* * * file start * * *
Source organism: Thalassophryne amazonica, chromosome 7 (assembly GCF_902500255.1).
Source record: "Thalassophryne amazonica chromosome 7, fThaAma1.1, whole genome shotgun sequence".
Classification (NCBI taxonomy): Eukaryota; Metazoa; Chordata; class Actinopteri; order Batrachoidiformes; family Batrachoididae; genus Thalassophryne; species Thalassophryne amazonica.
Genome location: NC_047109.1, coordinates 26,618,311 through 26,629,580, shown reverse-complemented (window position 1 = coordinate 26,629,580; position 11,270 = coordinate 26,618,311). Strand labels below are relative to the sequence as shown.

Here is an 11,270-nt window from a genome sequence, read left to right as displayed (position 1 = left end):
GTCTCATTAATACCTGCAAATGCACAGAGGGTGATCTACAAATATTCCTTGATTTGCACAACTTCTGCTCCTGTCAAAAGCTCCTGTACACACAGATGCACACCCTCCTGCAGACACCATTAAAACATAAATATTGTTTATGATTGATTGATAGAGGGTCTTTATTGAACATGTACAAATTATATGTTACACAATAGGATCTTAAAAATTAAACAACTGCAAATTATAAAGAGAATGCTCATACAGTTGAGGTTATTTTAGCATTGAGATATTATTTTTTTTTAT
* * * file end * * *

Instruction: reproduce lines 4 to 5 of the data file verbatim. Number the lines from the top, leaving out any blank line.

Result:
Genome location: NC_047109.1, coordinates 26,618,311 through 26,629,580, shown reverse-complemented (window position 1 = coordinate 26,629,580; position 11,270 = coordinate 26,618,311). Strand labels below are relative to the sequence as shown.

Here is an 11,270-nt window from a genome sequence, read left to right as displayed (position 1 = left end):